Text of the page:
Google Maps


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Sales of A-Z maps went down when Google Maps came along – and sales of printer paper went up, with people printing out a map of where they were going, throwing it away when they got there and printing the same map a month later when they went back… You can save paper and stop getting lost by putting Google Maps on your BlackBerry, and the latest version lets you tell friends where you get to.

Google Maps starts by finding out where you are; how accurately it manages this does vary, though. If you have GPS on your BlackBerry – and you’re not indoors where the phone can’t see the satellites – it can pinpoint you within about 50 metres. If not (or while you’re waiting for GPS to get a fix), Google Maps uses the mobile phone network to work out where you are.

In a city, that can be pretty accurate; on a Curve 8310 on Orange it put us in the right block of the right street (and claimed it was within 100 metres of my actual location), although on a Storm on Vodafone it put me over half a mile away and only claimed to be within 600 metres. That’s fine if you vaguely know where you are, but you might not trust it for getting off the bus at the right stop.

Google Maps might have put you on the bus in the first place; it offers public transport directions alongside driving and walking directions but it only has bus routes, so a one-hour journey to Heathrow by tube turns into a three-hour odyssey on five different buses. Stick to walking, driving or working out the public transport yourself and Google Maps is much more useful.

Search for an address or business and you get the address (and a phone number you can call directly from the app) plus the option to get directions. If you start by asking for directions you can still type in the name of a business as well as an address; if there are multiple matches, Google lists them by distance. It insists on showing them all on the map even if you pick one from the list.

Routes and directions are generally good and scroll as you travel, with the linking blue dot for your location giving you a good idea of how soon you need to turn (assuming you’re walking or navigating – it’s not a safe application for drivers). You can see traffic speeds, but only on motorways.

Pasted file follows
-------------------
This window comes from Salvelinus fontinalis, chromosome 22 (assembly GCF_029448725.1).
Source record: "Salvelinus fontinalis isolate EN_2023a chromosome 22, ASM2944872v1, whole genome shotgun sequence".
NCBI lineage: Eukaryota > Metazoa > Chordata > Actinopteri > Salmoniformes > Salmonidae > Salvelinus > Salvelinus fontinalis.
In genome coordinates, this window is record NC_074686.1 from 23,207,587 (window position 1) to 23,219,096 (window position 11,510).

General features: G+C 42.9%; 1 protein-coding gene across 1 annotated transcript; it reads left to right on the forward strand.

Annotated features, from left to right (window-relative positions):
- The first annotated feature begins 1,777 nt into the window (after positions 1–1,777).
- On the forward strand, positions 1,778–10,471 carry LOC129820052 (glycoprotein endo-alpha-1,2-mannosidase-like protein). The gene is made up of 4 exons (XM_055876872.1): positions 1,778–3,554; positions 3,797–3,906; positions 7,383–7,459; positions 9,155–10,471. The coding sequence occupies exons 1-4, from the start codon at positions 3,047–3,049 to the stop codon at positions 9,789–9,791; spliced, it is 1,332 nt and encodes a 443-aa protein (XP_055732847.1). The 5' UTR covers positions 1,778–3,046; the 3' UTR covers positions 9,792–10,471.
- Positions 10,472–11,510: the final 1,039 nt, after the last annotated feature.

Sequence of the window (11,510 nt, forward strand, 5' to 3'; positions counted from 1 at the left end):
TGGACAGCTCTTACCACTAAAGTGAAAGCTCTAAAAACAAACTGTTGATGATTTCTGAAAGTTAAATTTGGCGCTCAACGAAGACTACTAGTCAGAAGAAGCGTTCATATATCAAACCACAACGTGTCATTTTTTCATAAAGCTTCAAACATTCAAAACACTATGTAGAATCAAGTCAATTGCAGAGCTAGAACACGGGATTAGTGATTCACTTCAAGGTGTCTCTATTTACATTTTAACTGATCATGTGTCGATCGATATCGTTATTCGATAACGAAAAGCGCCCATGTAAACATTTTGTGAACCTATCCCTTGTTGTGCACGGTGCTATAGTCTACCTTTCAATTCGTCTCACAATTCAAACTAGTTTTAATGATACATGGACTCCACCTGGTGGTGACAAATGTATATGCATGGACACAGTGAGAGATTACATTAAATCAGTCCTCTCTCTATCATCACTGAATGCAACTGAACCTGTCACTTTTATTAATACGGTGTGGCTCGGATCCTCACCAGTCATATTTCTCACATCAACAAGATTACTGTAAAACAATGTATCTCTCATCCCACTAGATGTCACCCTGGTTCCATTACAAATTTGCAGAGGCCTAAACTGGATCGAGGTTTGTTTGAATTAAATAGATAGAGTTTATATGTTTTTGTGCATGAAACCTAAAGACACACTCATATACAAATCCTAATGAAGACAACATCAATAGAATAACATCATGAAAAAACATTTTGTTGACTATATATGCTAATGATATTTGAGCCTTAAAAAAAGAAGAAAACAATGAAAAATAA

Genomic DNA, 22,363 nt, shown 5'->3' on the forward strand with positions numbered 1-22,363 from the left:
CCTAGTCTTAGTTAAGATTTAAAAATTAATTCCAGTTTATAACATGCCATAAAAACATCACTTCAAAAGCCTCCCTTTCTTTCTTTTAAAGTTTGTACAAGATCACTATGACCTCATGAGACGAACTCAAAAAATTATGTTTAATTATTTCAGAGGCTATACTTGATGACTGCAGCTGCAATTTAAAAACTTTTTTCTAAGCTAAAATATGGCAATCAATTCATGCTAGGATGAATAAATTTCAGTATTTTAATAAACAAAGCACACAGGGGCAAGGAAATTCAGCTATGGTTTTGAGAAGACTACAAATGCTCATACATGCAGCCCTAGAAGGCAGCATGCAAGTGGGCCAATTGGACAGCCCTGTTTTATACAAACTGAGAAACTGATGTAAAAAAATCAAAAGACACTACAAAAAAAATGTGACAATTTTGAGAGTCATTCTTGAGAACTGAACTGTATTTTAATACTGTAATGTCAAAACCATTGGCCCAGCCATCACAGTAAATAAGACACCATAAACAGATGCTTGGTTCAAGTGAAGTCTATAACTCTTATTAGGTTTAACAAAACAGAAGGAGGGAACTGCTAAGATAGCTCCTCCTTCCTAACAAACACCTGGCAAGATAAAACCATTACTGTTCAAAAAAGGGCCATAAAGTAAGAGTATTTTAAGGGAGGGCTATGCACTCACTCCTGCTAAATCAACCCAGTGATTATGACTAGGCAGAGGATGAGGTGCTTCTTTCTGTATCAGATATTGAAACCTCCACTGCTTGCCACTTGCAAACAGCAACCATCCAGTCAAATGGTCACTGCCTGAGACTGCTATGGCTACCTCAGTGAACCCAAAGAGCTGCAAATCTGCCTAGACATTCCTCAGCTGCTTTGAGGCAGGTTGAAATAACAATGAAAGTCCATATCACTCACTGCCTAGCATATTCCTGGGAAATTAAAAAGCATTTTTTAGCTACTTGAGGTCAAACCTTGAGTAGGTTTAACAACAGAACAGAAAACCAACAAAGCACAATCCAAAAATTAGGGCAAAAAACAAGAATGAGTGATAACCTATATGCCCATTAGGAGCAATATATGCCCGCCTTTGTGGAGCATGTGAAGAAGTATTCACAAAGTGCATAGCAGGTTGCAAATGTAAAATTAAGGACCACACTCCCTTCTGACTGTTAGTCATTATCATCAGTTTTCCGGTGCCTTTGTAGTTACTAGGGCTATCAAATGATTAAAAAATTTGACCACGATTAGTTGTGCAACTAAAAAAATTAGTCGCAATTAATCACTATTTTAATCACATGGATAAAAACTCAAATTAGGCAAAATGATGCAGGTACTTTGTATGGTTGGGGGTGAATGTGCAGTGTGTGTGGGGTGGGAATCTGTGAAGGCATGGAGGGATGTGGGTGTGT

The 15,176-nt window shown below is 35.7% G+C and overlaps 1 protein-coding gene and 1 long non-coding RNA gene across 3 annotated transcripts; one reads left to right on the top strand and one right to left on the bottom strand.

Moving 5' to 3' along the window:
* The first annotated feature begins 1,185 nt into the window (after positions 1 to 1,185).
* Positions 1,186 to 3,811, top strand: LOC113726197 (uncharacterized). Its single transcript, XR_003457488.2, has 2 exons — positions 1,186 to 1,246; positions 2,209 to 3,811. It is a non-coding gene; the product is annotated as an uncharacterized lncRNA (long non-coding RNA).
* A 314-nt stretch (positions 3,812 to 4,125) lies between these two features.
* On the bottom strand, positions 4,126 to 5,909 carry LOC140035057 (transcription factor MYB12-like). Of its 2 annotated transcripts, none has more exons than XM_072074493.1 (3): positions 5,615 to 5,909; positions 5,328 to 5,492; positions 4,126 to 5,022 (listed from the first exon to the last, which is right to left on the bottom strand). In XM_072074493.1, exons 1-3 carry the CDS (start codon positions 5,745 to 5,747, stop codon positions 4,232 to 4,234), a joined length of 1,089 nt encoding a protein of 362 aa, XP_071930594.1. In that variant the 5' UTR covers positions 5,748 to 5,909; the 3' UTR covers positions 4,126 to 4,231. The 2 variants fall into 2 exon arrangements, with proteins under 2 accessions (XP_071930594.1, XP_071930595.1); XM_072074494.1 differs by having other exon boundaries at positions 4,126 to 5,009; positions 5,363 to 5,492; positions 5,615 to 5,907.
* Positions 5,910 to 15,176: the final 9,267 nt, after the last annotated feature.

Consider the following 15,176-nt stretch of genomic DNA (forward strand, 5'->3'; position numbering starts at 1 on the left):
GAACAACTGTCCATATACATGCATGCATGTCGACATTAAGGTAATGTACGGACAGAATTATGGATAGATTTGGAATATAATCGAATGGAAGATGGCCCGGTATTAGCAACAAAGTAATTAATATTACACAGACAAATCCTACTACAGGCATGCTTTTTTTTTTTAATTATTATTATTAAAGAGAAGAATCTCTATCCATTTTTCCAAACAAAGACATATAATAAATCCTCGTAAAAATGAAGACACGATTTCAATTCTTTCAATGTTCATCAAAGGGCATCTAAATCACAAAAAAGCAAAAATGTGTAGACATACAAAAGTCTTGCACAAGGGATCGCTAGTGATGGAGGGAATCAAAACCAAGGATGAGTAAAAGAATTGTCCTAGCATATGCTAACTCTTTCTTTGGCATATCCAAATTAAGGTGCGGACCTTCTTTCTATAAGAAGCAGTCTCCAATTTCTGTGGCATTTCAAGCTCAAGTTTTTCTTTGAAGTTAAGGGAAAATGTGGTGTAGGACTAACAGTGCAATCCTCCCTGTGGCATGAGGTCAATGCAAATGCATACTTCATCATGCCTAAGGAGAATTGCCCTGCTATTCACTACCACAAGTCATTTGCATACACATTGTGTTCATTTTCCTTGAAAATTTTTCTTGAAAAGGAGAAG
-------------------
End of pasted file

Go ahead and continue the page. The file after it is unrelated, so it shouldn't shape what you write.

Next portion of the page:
If you want your friends to see where you are, you can sign up to the Google Latitude service, which lets you decides who can find you and who you want to find; Google Maps will then feeds your location into Latitude. That’s great if you’re meeting friends, or looking for someone to hang out with, but remember to be careful who you share with and when you share where you are; you might not want a friend at work see you heading for a job interview with the competition.

Google Maps is usually reliable, but sometimes it gets your location wrong or claims it can’t get a data connection and the interface can be awkward or fiddly (more so than on other smartphones). Even so, it’s extremely useful.

Google Maps info

Ease of use: [[{“type”:”media”,”view_mode”:”thumbnail_60x60″,”fid”:”21627″,”attributes”:{“alt”:””,”class”:”media-image”,”height”:”60″,”width”:”60″}}]]
Value: [[{“type”:”media”,”view_mode”:”thumbnail_60x60″,”fid”:”21622″,”attributes”:{“alt”:””,”class”:”media-image”,”height”:”60″,”width”:”60″}}]]
Features: [[{“type”:”media”,”view_mode”:”thumbnail_60x60″,”fid”:”21627″,”attributes”:{“alt”:””,”class”:”media-image”,”height”:”60″,”width”:”60″}}]]

Platform: BlackBerry

Price: Free

Version: 3

Developer: Google

Website/Demo: Google website

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